## What is linear motion?

**Linear motion **is any motion along a straight line. In other words, the object in motion does not change its direction. It can be mathematically described as using only one dimension. According to Newton’s first law of motion, an object will keep moving in a straight line until an external force changes its direction. Under normal circumstances, an object will be affected by many external forces, and thus will not move in a straight line.

**Displacement **is the distance between a moving object’s starting and finishing point. For linear motion, the displacement is always equal to the distance the object has traveled.

## Types of linear motion

So, to summarize, two requirements need to be fulfilled: the object needs to move in a straight line, and the acceleration needs to be constant. Based on the second one, we have two types of linear motion.

### Completely uniform linear motion

The first one is **completely uniform linear motion**. In this type, other than the direction, the velocity is also constant. In other words, there is no acceleration (a=0). This is the most primitive type of motion. However, you will almost never encounter it, unless in a controlled environment.

### Accelerated motion with uniform acceleration

The second type is **accelerated motion**, with **uniform acceleration**. This time, the velocity is constantly changing, but at a consistent rate (a≠0). This type of motion can be achieved during a free fall in a vacuum.

Although rare, there are examples of linear motion in our daily lives, such as elevators. We can split their motion into three stages. At first, they start moving from a standstill. They accelerate at a high rate until they achieve a certain velocity. From that point, they move without acceleration, until they almost reach the end. Before the end of their intended path, they decelerate at a high rate, and stop right at the finish line. As we can see, the first stage is with uniform acceleration, the second with no acceleration, and the third with uniform deceleration. If you want to learn more about acceleration, check out our Acceleration Calculator!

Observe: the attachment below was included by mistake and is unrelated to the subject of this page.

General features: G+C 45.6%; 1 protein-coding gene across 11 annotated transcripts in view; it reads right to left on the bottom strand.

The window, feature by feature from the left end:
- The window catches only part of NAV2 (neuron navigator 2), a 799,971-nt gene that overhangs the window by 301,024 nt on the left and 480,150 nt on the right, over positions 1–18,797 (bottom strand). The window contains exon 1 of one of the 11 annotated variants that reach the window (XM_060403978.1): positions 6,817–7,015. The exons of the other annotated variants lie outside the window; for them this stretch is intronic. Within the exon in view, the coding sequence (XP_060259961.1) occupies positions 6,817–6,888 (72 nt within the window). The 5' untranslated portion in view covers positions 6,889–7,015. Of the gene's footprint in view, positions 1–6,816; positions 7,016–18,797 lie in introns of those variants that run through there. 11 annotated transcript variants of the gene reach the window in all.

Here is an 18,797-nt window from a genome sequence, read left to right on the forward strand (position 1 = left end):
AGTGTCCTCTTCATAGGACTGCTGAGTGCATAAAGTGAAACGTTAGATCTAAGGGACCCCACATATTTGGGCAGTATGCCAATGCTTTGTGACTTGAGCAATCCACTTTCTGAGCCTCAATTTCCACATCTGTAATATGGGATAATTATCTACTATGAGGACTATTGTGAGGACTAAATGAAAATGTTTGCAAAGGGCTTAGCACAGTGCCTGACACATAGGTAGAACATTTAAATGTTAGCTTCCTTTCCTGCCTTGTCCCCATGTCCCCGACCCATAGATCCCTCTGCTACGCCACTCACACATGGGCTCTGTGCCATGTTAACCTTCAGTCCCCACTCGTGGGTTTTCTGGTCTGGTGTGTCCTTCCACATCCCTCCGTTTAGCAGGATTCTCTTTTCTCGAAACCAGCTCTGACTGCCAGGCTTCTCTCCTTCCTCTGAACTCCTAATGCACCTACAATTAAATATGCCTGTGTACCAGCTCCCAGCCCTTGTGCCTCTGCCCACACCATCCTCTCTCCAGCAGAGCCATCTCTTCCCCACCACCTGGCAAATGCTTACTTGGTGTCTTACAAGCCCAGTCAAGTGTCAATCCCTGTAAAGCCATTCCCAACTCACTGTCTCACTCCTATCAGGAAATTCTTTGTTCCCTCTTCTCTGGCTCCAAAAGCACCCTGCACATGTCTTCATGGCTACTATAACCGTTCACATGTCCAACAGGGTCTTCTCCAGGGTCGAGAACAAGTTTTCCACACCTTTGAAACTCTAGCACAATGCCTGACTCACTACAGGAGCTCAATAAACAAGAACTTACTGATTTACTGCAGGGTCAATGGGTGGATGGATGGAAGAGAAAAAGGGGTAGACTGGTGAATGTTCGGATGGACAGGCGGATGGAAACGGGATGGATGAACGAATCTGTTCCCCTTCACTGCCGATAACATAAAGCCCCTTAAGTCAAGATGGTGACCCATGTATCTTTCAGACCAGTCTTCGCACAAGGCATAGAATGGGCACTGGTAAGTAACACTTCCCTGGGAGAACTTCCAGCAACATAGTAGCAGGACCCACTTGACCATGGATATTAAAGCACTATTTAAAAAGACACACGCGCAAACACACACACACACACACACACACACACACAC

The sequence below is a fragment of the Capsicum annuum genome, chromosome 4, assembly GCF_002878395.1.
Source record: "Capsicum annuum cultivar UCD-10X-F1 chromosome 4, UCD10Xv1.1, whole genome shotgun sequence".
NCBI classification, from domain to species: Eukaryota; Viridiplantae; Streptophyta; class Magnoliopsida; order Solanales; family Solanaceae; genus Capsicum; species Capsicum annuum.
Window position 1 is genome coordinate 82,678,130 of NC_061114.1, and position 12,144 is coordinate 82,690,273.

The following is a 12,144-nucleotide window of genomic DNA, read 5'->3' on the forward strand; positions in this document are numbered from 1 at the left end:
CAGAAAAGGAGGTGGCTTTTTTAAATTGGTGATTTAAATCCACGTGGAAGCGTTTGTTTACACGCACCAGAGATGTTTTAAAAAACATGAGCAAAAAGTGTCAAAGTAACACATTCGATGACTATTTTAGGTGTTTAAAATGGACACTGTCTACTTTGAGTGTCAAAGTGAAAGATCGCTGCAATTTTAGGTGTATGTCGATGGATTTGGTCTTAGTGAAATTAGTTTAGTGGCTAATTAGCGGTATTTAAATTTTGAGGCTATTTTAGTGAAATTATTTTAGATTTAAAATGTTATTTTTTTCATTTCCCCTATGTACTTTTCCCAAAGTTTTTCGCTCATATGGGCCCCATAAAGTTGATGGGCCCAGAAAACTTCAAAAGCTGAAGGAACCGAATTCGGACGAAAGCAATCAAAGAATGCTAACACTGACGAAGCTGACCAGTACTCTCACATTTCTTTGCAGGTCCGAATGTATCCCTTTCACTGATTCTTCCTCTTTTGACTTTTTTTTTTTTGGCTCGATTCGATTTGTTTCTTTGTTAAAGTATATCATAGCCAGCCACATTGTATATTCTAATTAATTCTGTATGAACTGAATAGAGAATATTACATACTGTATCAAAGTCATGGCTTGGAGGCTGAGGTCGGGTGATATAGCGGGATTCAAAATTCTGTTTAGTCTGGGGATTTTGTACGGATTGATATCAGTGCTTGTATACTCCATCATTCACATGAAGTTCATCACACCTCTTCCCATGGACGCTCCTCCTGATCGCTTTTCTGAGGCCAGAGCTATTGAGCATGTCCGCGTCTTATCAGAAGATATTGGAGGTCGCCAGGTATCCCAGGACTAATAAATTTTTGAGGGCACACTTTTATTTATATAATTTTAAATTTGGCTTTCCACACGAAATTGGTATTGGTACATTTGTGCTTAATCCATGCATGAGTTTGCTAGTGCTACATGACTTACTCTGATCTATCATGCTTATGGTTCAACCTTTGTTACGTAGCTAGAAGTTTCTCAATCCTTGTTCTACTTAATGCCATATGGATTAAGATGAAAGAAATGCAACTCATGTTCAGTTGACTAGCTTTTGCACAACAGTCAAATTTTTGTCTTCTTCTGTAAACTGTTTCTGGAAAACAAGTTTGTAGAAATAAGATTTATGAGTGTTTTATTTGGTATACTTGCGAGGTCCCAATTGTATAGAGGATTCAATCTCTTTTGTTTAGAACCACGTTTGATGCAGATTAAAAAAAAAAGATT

## Motion under force of gravity

Any motion where the only thing acting upon an object is gravity is called a free fall. During a free fall in a vacuum, the object accelerates at a rate of 9.80664 m/s^{2} or 32.17405 ft/s^{2}. This fulfills all the requirements in order to be classified as linear motion.

If the object is not in a vacuum, however, the acceleration will not be linear. Thus, the motion can’t be classified as linear.

## Calculations for linear motion

When talking about linear motion, we need to consider a few values. Those are: the initial velocity (**v _{0}**), the final velocity (

**v**), the displacement (

**s**), the acceleration (

**a**) and the time (

**t**).

First, I’m going to give you all the formulas and then we’re going to do some examples.

v=v_{0}+a*tAlternatively, if the time is unknown, we can use:

v^{2}=v_{0}^{2}+2*a*sIt is important to keep track of all your basic units, because that’s what we use when calculating. For velocity, the basic unit is m/s. For acceleration, it’s m/s^{2}, for displacement it’s meters, and for time it’s seconds.

Alternatively, if the acceleration is unknown, we can use:

s=\frac {(v_{0}+v)*t}{2}Now that we know all the formulas, we can go over some examples.

## Linear motion examples

Let’s assume a particle started linear motion from a standstill, and is accelerating at a rate of *5 m/s ^{2}*. After

*10 seconds*, what will its velocity be, and how much distance will it have passed?

Keep in mind, since it started moving from a standstill, v_{0} will be 0. This means we can eliminate it from the equation:

For the displacement, we can use either formula, but we are going to use the simpler one. Once again, because v_{0} is 0, we can remove it from the equation:

Let’s do one that’s more complex. This time, we’re going to assume a particle moving at a consistent velocity of *5 m/s*. After *8 seconds*, it starts accelerating at a consistent rate of* 4 m/s ^{2}*.

*10 seconds*after that, it suddenly stops moving. What was its peak velocity, and what distance did it travel?

We can split this calculation in two segments: pre-acceleration and post-acceleration. For pre-acceleration, we need to find the displacement. Because this is completely uniform linear motion (no acceleration), we can use this formula for displacement:

s= v*tWith this in mind, we can calculate:

s_{1}=5 \frac {m}{s}*8s=40mNow, for the post-acceleration segment. We need to calculate the displacement and the peak velocity:

v=5 \frac {m}{s}+4 \frac {m}{s^{2}}*10s=45 \frac {m}{s}Now, the only thing left to calculate is the displacement:

s_{2}=5 \frac {m}{s}*10s+ \frac {4 \frac{m}{s^{2}}*(10s)^{2}}{2}=250mNow we just need to add the two displacement calculations up, and we will have the final value:

s= s_{1}+s_{2} \rightarrow s= 40m + 250m= 290mWe hope this helps you better understand how to use our calculator!

## FAQ

**Linear motion definition**

**Linear motion **is any motion along a straight line.

**How to convert rotary motion to linear motion?**

The simplest way is to use a slider-crank mechanism.

**What are the two types of linear motion?**

The first type is completely uniform linear motion, with no acceleration, and the second one is linear motion with uniform.